Posted on June 3, 2019 at 6:30 AM •
An article I co-wrote—my first law journal article—was cited by the Massachusetts Supreme Judicial Court—the state supreme court—in a case on compelled decryption.
Here’s the first, in footnote 1:
We understand the word “password” to be synonymous with other terms that cell phone users may be familiar with, such as Personal Identification Number or “passcode.” Each term refers to the personalized combination of letters or digits that, when manually entered by the user, “unlocks” a cell phone. For simplicity, we use “password” throughout. See generally, Kerr & Schneier, Encryption Workarounds, 106 Geo. L.J. 989, 990, 994, 998 (2018).
And here’s the second, in footnote 5:
We recognize that ordinary cell phone users are likely unfamiliar with the complexities of encryption technology. For instance, although entering a password “unlocks” a cell phone, the password itself is not the “encryption key” that decrypts the cell phone’s contents. See Kerr & Schneier, supra at 995. Rather, “entering the [password] decrypts the [encryption] key, enabling the key to be processed and unlocking the phone. This two-stage process is invisible to the casual user.” Id. Because the technical details of encryption technology do not play a role in our analysis, they are not worth belaboring. Accordingly, we treat the entry of a password as effectively decrypting the contents of a cell phone. For a more detailed discussion of encryption technology, see generally Kerr & Schneier, supra.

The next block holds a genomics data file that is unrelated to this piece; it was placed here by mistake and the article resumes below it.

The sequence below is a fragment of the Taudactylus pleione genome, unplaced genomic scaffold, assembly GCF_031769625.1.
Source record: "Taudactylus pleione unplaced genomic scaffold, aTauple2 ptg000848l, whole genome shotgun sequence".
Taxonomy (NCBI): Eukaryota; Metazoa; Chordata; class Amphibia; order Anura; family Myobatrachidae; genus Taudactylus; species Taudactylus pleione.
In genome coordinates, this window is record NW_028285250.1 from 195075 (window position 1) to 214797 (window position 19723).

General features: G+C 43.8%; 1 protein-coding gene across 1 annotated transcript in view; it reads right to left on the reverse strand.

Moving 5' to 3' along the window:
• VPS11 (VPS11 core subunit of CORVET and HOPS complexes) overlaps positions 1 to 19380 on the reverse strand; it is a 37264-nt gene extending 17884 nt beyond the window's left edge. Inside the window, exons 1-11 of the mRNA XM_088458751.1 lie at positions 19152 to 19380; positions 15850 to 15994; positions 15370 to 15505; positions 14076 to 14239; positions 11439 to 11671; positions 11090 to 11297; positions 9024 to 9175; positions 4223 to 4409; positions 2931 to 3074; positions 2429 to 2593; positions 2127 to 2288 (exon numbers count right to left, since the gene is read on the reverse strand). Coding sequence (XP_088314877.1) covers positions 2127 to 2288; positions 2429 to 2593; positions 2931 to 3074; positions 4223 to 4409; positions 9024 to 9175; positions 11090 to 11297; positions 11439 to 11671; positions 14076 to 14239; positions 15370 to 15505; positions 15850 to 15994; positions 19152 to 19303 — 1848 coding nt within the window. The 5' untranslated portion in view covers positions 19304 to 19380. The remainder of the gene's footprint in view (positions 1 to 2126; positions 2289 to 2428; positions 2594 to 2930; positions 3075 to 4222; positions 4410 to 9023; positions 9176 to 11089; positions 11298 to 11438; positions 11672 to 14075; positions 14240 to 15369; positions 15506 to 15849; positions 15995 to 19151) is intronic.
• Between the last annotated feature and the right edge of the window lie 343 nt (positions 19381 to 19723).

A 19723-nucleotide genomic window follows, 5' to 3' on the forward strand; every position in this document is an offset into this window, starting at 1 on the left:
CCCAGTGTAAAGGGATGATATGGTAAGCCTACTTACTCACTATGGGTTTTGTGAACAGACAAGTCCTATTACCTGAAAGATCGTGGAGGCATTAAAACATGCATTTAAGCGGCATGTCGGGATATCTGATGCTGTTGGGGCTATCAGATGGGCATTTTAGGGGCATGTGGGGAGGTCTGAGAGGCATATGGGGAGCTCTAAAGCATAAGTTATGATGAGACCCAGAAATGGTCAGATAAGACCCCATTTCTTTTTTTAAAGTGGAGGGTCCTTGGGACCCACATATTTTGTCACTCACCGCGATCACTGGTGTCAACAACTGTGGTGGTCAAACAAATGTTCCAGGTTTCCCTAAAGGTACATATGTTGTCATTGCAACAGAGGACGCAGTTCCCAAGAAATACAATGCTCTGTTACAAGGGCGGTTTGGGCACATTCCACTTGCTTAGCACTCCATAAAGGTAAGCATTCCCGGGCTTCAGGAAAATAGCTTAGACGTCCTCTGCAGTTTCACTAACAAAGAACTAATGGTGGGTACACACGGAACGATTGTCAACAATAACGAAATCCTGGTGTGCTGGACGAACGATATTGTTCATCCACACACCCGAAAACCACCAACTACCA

Posted on March 15, 2019 at 2:38 PM •
The police are increasingly getting search warrants for information about all cell phones in a certain location at a certain time:
Police departments across the country have been knocking at Google’s door for at least the last two years with warrants to tap into the company’s extensive stores of cellphone location data. Known as “reverse location search warrants,” these legal mandates allow law enforcement to sweep up the coordinates and movements of every cellphone in a broad area. The police can then check to see if any of the phones came close to the crime scene. In doing so, however, the police can end up not only fishing for a suspect, but also gathering the location data of potentially hundreds (or thousands) of innocent people. There have only been anecdotal reports of reverse location searches, so it’s unclear how widespread the practice is, but privacy advocates worry that Google’s data will eventually allow more and more departments to conduct indiscriminate searches.
Of course, it’s not just Google who can provide this information.
I am also reminded of a Canadian surveillance program disclosed by Snowden.
I spend a lot of time talking about this sort of thing in Data and Goliath. Once you have everyone under surveillance all the time, many things are possible.
EDITED TO ADD (3/13): Here’ the portal law enforcement uses to make its requests.
Posted on February 21, 2019 at 6:33 AM •
Sidebar photo of Bruce Schneier by Joe MacInnis.